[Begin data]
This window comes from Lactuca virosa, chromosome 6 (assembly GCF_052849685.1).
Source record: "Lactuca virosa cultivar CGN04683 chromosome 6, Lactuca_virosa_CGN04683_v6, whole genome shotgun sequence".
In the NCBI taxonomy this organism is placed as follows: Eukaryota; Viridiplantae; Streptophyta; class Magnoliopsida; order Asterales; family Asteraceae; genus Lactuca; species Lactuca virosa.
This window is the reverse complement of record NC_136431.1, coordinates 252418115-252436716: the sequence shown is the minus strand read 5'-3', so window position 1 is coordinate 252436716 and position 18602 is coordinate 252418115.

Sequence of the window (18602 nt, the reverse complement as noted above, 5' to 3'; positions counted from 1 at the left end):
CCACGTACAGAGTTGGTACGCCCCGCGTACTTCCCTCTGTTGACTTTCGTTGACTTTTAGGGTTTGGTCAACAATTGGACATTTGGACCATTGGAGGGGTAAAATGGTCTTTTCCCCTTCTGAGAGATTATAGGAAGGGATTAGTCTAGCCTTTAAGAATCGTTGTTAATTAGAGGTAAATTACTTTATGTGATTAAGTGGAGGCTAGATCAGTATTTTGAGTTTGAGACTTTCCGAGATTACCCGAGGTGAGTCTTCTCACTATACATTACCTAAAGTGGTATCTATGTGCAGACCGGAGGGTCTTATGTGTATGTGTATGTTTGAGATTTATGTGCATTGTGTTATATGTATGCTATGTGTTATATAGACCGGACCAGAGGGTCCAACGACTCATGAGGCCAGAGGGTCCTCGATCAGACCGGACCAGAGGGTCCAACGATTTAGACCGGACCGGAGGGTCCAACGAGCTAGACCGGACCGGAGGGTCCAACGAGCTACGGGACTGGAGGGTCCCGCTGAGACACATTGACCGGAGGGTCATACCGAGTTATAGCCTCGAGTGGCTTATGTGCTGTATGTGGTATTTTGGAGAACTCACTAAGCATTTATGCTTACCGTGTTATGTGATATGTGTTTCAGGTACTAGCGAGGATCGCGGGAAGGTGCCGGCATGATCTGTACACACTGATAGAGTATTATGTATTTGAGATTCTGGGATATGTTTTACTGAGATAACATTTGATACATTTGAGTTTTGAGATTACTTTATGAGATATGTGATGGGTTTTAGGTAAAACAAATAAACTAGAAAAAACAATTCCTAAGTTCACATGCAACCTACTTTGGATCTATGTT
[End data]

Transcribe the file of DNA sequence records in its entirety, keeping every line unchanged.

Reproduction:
This window comes from Lactuca virosa, chromosome 6 (assembly GCF_052849685.1).
Source record: "Lactuca virosa cultivar CGN04683 chromosome 6, Lactuca_virosa_CGN04683_v6, whole genome shotgun sequence".
In the NCBI taxonomy this organism is placed as follows: Eukaryota; Viridiplantae; Streptophyta; class Magnoliopsida; order Asterales; family Asteraceae; genus Lactuca; species Lactuca virosa.
This window is the reverse complement of record NC_136431.1, coordinates 252418115-252436716: the sequence shown is the minus strand read 5'-3', so window position 1 is coordinate 252436716 and position 18602 is coordinate 252418115.

Sequence of the window (18602 nt, the reverse complement as noted above, 5' to 3'; positions counted from 1 at the left end):
CCACGTACAGAGTTGGTACGCCCCGCGTACTTCCCTCTGTTGACTTTCGTTGACTTTTAGGGTTTGGTCAACAATTGGACATTTGGACCATTGGAGGGGTAAAATGGTCTTTTCCCCTTCTGAGAGATTATAGGAAGGGATTAGTCTAGCCTTTAAGAATCGTTGTTAATTAGAGGTAAATTACTTTATGTGATTAAGTGGAGGCTAGATCAGTATTTTGAGTTTGAGACTTTCCGAGATTACCCGAGGTGAGTCTTCTCACTATACATTACCTAAAGTGGTATCTATGTGCAGACCGGAGGGTCTTATGTGTATGTGTATGTTTGAGATTTATGTGCATTGTGTTATATGTATGCTATGTGTTATATAGACCGGACCAGAGGGTCCAACGACTCATGAGGCCAGAGGGTCCTCGATCAGACCGGACCAGAGGGTCCAACGATTTAGACCGGACCGGAGGGTCCAACGAGCTAGACCGGACCGGAGGGTCCAACGAGCTACGGGACTGGAGGGTCCCGCTGAGACACATTGACCGGAGGGTCATACCGAGTTATAGCCTCGAGTGGCTTATGTGCTGTATGTGGTATTTTGGAGAACTCACTAAGCATTTATGCTTACCGTGTTATGTGATATGTGTTTCAGGTACTAGCGAGGATCGCGGGAAGGTGCCGGCATGATCTGTACACACTGATAGAGTATTATGTATTTGAGATTCTGGGATATGTTTTACTGAGATAACATTTGATACATTTGAGTTTTGAGATTACTTTATGAGATATGTGATGGGTTTTAGGTAAAACAAATAAACTAGAAAAAACAATTCCTAAGTTCACATGCAACCTACTTTGGATCTATGTT